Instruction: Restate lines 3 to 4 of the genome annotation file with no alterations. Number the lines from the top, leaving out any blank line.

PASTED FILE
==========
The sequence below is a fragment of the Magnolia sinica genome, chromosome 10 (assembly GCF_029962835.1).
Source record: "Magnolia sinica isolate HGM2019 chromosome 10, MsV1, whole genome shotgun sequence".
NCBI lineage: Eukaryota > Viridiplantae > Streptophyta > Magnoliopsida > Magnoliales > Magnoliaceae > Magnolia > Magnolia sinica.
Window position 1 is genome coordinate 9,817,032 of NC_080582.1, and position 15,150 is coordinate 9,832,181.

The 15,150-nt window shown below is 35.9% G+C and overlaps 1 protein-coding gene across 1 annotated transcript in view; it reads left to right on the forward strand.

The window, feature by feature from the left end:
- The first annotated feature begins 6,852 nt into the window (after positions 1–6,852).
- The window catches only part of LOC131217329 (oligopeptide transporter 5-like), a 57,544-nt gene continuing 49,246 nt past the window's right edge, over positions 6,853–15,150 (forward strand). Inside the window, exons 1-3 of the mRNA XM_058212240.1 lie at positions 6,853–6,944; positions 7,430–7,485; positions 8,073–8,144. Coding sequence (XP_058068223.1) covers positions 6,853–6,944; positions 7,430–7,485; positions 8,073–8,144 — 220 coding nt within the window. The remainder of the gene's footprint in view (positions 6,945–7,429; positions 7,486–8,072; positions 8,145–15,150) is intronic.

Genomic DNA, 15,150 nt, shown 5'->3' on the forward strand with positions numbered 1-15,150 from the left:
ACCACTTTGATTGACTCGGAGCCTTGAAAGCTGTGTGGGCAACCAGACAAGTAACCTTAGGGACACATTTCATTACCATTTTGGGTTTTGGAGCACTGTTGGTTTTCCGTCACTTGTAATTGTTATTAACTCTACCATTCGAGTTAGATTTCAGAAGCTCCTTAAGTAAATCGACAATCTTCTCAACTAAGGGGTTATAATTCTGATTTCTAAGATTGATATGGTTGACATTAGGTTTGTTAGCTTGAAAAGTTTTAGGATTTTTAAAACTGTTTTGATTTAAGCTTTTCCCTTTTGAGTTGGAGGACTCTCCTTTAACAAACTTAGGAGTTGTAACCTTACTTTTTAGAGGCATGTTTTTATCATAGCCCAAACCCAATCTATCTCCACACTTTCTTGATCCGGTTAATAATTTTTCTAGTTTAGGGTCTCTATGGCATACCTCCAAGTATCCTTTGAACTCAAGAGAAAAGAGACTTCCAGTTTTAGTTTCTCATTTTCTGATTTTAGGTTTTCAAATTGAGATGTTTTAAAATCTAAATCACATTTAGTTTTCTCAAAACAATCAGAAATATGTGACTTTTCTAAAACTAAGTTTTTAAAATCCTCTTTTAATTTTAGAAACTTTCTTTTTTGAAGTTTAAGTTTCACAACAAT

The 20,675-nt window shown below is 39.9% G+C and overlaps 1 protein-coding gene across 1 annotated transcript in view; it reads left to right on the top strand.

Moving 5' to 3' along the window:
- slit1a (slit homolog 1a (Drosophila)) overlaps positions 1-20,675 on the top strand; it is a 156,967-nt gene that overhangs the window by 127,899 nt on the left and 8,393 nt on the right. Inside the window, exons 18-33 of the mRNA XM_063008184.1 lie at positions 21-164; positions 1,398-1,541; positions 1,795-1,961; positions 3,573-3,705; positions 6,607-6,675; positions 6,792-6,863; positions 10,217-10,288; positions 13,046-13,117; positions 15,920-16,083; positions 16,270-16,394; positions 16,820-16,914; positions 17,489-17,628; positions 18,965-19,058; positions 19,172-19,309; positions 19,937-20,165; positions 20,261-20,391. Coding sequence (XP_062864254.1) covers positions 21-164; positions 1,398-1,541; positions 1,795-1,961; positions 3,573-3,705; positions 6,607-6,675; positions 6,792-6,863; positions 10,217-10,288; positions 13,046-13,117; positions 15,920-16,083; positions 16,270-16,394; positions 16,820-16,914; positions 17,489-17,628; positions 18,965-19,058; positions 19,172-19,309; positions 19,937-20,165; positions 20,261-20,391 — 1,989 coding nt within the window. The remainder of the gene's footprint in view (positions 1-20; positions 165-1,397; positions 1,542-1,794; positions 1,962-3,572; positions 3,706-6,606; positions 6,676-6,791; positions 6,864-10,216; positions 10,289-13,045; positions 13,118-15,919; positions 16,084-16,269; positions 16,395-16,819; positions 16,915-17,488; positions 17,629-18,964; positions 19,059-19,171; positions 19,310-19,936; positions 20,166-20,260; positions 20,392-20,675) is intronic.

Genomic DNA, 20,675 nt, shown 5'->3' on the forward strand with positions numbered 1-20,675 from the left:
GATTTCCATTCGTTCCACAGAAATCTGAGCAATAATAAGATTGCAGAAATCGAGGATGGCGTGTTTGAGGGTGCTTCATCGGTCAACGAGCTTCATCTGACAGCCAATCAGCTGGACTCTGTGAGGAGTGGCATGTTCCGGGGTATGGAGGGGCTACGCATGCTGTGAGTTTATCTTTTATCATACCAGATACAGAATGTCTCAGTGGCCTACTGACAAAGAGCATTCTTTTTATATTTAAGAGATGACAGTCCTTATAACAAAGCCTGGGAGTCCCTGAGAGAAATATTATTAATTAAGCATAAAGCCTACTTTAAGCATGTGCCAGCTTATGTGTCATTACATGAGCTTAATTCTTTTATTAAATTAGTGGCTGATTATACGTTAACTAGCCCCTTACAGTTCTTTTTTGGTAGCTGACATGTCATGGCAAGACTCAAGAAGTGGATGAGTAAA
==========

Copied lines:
NCBI lineage: Eukaryota > Viridiplantae > Streptophyta > Magnoliopsida > Magnoliales > Magnoliaceae > Magnolia > Magnolia sinica.
Window position 1 is genome coordinate 9,817,032 of NC_080582.1, and position 15,150 is coordinate 9,832,181.